Shadow Home Secretary Diane Abbott became a laughing stock last week after giving a series of car crash interviews on her new policing manifesto.
Ms Abbott, when interviewed by Nick Ferrari on LBC, made a monumental mistake on the figures, claiming that 10,000 new police officers would cost just £300,000, which is the equivalent of a yearly salary of just £30.
On the back of this mistake, the Shadow Home Secretary got flustered and got her numbers repeatedly wrong, which made it look as if she didn’t know her figures at all.
In a further interview that day, Ms Abbott was invited to defend herself. But instead of holding her hands up and saying, “I’m sorry, I messed up”, she was repeatedly caught in a lie. That will have done very little to help her regain the public’s trust and sympathy.
Disastrous interviews are nothing new and make for good entertainment. But they can be a PR nightmare for the person or company being interviewed.
Here at Shooting Star, we regularly train clients on the best ways to tackle the media and ace your interviews. Here are just a few of our top tips:
Be prepared. It’s very rare that you will be asked to do an interview on the spot. You’ll most likely be given a couple of hours’ warning, sometimes even days. Make the most of that time to research the person who is going to interview you, the programme or publication the interview will appear on or in and the topic that you are being asked to comment on. Try and find out what angle the interviewer will be come from. Once you have done your research, make sure you have all your key facts and figures to hand and if you can; try to memorise them so you can recall them at the most opportune time.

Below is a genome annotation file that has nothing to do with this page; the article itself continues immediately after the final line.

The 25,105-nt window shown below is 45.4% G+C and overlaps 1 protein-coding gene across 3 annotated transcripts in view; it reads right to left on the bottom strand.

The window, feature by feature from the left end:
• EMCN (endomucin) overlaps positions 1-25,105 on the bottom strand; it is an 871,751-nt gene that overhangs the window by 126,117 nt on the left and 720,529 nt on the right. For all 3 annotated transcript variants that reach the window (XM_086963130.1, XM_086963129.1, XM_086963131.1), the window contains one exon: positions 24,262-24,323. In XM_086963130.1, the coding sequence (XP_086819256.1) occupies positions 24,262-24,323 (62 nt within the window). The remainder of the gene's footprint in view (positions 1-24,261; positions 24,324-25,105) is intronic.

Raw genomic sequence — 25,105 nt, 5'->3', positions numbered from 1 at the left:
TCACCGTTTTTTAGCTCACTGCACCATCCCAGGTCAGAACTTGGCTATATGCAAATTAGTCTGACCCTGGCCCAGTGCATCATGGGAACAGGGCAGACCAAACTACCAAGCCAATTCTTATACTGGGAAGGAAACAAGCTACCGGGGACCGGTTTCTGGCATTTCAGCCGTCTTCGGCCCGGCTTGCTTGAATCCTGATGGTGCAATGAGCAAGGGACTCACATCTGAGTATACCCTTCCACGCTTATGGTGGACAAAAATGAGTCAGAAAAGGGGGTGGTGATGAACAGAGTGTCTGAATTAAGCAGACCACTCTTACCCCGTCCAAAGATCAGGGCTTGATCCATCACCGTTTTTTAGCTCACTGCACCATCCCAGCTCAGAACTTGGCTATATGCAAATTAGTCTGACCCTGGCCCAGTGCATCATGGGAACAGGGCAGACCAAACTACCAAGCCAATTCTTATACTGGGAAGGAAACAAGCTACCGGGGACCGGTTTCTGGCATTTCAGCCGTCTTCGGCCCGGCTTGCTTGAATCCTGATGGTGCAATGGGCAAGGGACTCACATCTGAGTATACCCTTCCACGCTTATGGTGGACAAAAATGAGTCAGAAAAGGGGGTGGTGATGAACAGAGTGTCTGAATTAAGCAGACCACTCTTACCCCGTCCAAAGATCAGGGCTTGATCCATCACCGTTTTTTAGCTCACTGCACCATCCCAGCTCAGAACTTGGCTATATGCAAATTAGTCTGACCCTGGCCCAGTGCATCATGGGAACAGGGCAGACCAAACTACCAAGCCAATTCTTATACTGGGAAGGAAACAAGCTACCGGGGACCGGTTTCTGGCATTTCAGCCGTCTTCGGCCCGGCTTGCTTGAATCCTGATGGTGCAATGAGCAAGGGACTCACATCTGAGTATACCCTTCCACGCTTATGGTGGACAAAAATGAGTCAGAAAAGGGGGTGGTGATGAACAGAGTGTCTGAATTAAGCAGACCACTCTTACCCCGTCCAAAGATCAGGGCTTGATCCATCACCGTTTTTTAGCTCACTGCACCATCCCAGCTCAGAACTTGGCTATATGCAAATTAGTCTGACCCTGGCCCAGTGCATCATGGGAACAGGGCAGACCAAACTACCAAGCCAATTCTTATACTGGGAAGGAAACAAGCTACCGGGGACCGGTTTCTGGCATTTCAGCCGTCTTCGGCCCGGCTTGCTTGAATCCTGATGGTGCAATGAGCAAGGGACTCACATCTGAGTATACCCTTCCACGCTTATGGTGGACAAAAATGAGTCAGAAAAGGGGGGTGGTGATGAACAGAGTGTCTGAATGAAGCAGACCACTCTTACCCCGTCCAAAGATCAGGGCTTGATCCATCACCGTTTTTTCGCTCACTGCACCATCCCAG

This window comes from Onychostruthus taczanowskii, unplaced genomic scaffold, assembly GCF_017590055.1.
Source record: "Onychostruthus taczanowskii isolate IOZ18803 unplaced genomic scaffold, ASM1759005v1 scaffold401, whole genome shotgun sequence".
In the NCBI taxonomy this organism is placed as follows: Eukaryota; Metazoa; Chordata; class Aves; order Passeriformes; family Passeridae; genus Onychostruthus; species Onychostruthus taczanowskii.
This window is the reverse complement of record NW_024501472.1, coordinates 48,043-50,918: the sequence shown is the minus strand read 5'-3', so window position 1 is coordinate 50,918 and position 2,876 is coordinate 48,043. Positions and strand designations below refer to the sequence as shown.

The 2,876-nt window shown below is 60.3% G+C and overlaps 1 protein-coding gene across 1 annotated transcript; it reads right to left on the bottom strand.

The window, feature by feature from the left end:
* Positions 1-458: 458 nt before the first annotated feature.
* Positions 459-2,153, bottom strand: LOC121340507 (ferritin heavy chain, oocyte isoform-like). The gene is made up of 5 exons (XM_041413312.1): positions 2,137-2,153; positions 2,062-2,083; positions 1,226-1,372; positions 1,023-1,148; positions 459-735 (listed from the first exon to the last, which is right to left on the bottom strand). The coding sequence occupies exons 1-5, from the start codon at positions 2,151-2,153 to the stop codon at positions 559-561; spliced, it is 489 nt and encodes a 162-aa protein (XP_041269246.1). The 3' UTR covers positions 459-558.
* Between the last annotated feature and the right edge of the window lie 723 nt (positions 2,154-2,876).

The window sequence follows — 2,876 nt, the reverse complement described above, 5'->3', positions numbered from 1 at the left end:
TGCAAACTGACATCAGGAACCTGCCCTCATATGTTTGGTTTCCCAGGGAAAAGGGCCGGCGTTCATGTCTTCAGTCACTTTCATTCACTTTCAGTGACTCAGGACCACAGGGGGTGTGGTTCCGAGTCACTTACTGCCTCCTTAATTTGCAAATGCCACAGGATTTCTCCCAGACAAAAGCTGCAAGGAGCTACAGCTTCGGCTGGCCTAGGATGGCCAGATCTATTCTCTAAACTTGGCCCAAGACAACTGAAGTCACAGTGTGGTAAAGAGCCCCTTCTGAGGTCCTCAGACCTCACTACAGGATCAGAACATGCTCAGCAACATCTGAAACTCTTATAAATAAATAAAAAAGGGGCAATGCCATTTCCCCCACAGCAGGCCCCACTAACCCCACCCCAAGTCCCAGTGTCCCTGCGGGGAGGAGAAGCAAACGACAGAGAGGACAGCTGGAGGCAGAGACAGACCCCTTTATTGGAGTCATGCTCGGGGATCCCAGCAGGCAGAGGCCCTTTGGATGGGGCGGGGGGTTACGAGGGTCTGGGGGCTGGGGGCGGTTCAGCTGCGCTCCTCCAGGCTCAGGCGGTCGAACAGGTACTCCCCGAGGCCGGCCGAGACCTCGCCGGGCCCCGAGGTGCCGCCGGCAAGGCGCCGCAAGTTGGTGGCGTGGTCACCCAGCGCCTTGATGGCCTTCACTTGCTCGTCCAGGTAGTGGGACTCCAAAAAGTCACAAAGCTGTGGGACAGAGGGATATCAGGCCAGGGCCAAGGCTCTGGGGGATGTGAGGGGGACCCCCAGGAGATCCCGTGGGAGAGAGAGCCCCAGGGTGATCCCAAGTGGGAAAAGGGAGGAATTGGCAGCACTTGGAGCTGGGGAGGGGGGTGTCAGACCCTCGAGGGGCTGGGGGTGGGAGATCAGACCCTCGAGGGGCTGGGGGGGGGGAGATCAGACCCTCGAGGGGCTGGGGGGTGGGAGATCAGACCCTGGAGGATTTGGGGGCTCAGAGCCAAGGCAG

Be yourself. Conquer your nerves by imagining you are talking to your friends down the pub. An interview is just a conversation between you and your audience. Smile (if appropriate!) and show that you believe in what you are saying, that you are passionate about what you do. People are much more likely to warm to you if you show enthusiasm and radiate positivity.
Do not lie, ever. Lies always get found out. If your journalist is astute, you will be put on the spot and the interview will only go downhill from there. If you have made a mistake, say so and apologise. If you don’t know the answer to a question, admit it and offer to find out. Honesty really is the best policy.
Stay on message. At the preparation stage, agree with your communications team what three key points you want to get across. (If you haven’t got a communications team, ask a trusted colleague!) Keep those key points at the forefront of your mind when answering questions and feel free to repeat your points if necessary. Stay on brief and keep your answers short and simple. You do not need to fill in the blanks in the conversation and volunteer more information than you want to.
Lead the conversation. If the interview goes off on a tangent, you can redirect the conversation back to your key messages by using bridging phrases such as “but the key issue is …” When faced with a negative, try to turn it into a positive. For example: “We have learnt from this and are doing X to combat Y.” And if faced with wrong information, do not be afraid to correct your interviewer with the facts.
These tips are just some of the basics of media training. But they don’t just apply to media interviews – you could easily use these for job interviews or client pitches.
This article was originally published by Lincolnshire Business on 12th May 2017.